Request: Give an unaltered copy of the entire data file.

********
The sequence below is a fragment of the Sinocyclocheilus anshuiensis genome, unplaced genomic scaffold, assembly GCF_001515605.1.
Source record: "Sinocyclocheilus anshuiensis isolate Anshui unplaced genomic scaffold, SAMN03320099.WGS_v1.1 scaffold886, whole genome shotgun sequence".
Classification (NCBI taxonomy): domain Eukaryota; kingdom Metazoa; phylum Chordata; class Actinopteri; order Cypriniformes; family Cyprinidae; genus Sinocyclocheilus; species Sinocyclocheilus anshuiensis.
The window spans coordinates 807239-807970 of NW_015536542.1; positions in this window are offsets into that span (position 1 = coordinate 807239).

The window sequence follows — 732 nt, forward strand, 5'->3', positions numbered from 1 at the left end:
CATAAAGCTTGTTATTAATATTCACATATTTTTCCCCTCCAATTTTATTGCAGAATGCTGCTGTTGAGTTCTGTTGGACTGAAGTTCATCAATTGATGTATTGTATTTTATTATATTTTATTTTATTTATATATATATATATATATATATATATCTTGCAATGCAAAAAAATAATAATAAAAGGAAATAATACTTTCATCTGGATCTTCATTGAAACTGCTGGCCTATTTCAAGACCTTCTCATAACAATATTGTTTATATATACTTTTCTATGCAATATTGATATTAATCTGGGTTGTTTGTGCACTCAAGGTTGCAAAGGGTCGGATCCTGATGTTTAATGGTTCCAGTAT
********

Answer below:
The sequence below is a fragment of the Sinocyclocheilus anshuiensis genome, unplaced genomic scaffold, assembly GCF_001515605.1.
Source record: "Sinocyclocheilus anshuiensis isolate Anshui unplaced genomic scaffold, SAMN03320099.WGS_v1.1 scaffold886, whole genome shotgun sequence".
Classification (NCBI taxonomy): domain Eukaryota; kingdom Metazoa; phylum Chordata; class Actinopteri; order Cypriniformes; family Cyprinidae; genus Sinocyclocheilus; species Sinocyclocheilus anshuiensis.
The window spans coordinates 807239-807970 of NW_015536542.1; positions in this window are offsets into that span (position 1 = coordinate 807239).

The window sequence follows — 732 nt, forward strand, 5'->3', positions numbered from 1 at the left end:
CATAAAGCTTGTTATTAATATTCACATATTTTTCCCCTCCAATTTTATTGCAGAATGCTGCTGTTGAGTTCTGTTGGACTGAAGTTCATCAATTGATGTATTGTATTTTATTATATTTTATTTTATTTATATATATATATATATATATATATATCTTGCAATGCAAAAAAATAATAATAAAAGGAAATAATACTTTCATCTGGATCTTCATTGAAACTGCTGGCCTATTTCAAGACCTTCTCATAACAATATTGTTTATATATACTTTTCTATGCAATATTGATATTAATCTGGGTTGTTTGTGCACTCAAGGTTGCAAAGGGTCGGATCCTGATGTTTAATGGTTCCAGTAT